That said, the game was tenuous as Georgia seemed to continuously reach on seeing eye singles and flares over the infield. Despite not striking the ball well, Bulldog batters had a batting average on balls in play (BABIP) of .548 (a virtually unheard of number that was actually around .667 in the late innings). On the other side, the Commodores rallied for nine hits and six walks and put together a stout rally in the ninth (with the help of an error and closer Blake Dietrich’s wildness) that ended with Conrad Gregor (3-5, 2 RBI) pounding a walk off single to right. As I said on twitter, it’s not often that you lose a game in which you yield three hits on one day, while winning one in which you give up 17 the next.
The Dores used five pitchers in relief, but the headliner was TJ Pecoraro, who looked very, very strong and sharp in his first action since leaving a game in last year’s final regular season series (also against Georgia) with an injury that would require Tommy John surgery. He will certainly factor into the pitching mix quite quickly, as he showed his ability to beat batters with the fastball and enough confidence to throw strikes consistently.
Sunday – Vanderbilt 5, Georgia 3
The Dores picked up their first SEC series win with another come from behind victory over the Bulldogs. Will Clinard was effective in his first start of the year (just a day after picking up the win with an inning of relief), and Drew VerHagen excelled in the Flex reliever role he seemed to have assumed from Clinard. Philip Pfeifer also impressed in his first appearance in several weeks.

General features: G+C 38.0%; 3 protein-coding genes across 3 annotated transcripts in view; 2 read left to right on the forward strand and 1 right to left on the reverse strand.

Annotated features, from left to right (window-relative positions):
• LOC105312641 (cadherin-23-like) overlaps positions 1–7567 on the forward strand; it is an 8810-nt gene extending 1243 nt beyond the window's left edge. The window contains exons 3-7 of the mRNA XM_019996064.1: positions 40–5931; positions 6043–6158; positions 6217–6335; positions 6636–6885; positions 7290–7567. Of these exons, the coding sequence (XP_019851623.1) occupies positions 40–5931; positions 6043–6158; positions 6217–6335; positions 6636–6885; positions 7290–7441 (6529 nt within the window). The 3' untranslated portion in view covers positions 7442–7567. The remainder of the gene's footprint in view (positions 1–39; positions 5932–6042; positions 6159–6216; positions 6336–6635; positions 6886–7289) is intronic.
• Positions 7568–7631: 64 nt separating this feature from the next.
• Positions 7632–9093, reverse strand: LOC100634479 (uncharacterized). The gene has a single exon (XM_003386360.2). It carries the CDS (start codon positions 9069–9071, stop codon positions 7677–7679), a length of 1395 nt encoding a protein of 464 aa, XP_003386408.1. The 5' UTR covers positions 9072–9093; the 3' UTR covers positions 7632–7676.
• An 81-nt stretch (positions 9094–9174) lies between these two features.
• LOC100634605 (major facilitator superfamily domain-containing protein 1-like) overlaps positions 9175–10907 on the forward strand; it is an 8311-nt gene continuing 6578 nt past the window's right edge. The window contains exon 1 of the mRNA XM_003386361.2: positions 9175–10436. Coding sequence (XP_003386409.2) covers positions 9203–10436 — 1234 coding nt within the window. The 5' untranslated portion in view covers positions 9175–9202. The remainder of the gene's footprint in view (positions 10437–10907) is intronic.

Again the VandyBoys forced a late inning bullpen collapse from Georgia, this time from stud reliever Brian Benzor. The Dores put up a four spot in the eighth inning, led by a game-tying RBI single by Gregor, followed by a Navin single and a rocketed triple off the bat of Vicente Conde, which would prove to be the decisive blow. Conde went 2-4 for the day with three RBI and a run, marking an end to a mini-slump that had plagued the young third baseman.
Wednesday – Vanderbilt 6, Tennessee Tech 0
It was another day and another set of VandyBoys stepping up for the Commodores on Tuesday. After snapping their longest losing streak of the season, the Dores extended their longest winning streak of the season to three behind the stout arm of Sam Selman and a dominating performance at the plate by Joel McKeithan. It was great to see as both players had been struggling, with Selman’s ERA floating around 10.00 and McKeithan going 0-9 on the season to date.
Selman’s fastball was simply unhittable throughout the day, sitting in the 92-94 range while extending to 95 several times and touching 96 once. More importantly, he spotted it where he wanted. While his devastating slider proved a little harder to control, he used it well enough to earn a couple of extra strikeouts. On the day, he went five innings, allowing two hits and two fifth inning walks against seven strikeouts. Freshman Brian Dramamine Miller followed on with a stout relief appearance, striking out one, hitting three batters and allowing just two hits over the final four innings for the save.
Meanwhile, McKeithan seems to just want to play Tennessee Tech. Going 4-4 with two runs and an RBI, the Sophomore now counts all five of his career hits against Tech. In fact, he’s 5-5 against them and 0-13 against the rest of the Commodore slate of opponents. Gregor continued his hot hitting, with two base knocks and a pair of RBI.
Apologies, Corrections and Indignation